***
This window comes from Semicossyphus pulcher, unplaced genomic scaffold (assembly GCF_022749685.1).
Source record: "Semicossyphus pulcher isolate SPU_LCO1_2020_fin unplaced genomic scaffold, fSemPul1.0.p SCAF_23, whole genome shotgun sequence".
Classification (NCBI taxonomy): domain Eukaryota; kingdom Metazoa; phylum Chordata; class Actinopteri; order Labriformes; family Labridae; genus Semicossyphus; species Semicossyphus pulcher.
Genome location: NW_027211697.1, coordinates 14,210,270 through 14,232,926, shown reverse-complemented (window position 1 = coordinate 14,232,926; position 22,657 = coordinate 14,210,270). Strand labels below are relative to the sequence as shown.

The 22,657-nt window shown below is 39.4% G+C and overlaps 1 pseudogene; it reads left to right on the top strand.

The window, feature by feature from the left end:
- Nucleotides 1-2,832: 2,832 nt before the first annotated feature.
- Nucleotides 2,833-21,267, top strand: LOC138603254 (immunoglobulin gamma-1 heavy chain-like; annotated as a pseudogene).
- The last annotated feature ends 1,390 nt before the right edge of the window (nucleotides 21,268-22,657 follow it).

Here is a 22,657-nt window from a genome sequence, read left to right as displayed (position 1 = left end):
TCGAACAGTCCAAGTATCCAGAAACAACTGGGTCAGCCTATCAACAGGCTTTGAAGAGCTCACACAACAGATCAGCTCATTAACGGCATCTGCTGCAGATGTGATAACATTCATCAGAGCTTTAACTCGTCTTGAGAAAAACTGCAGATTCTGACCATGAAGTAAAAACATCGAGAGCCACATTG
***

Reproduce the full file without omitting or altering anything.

This window comes from Semicossyphus pulcher, unplaced genomic scaffold (assembly GCF_022749685.1).
Source record: "Semicossyphus pulcher isolate SPU_LCO1_2020_fin unplaced genomic scaffold, fSemPul1.0.p SCAF_23, whole genome shotgun sequence".
Classification (NCBI taxonomy): domain Eukaryota; kingdom Metazoa; phylum Chordata; class Actinopteri; order Labriformes; family Labridae; genus Semicossyphus; species Semicossyphus pulcher.
Genome location: NW_027211697.1, coordinates 14,210,270 through 14,232,926, shown reverse-complemented (window position 1 = coordinate 14,232,926; position 22,657 = coordinate 14,210,270). Strand labels below are relative to the sequence as shown.

The 22,657-nt window shown below is 39.4% G+C and overlaps 1 pseudogene; it reads left to right on the top strand.

The window, feature by feature from the left end:
- Nucleotides 1-2,832: 2,832 nt before the first annotated feature.
- Nucleotides 2,833-21,267, top strand: LOC138603254 (immunoglobulin gamma-1 heavy chain-like; annotated as a pseudogene).
- The last annotated feature ends 1,390 nt before the right edge of the window (nucleotides 21,268-22,657 follow it).

Here is a 22,657-nt window from a genome sequence, read left to right as displayed (position 1 = left end):
TCGAACAGTCCAAGTATCCAGAAACAACTGGGTCAGCCTATCAACAGGCTTTGAAGAGCTCACACAACAGATCAGCTCATTAACGGCATCTGCTGCAGATGTGATAACATTCATCAGAGCTTTAACTCGTCTTGAGAAAAACTGCAGATTCTGACCATGAAGTAAAAACATCGAGAGCCACATTG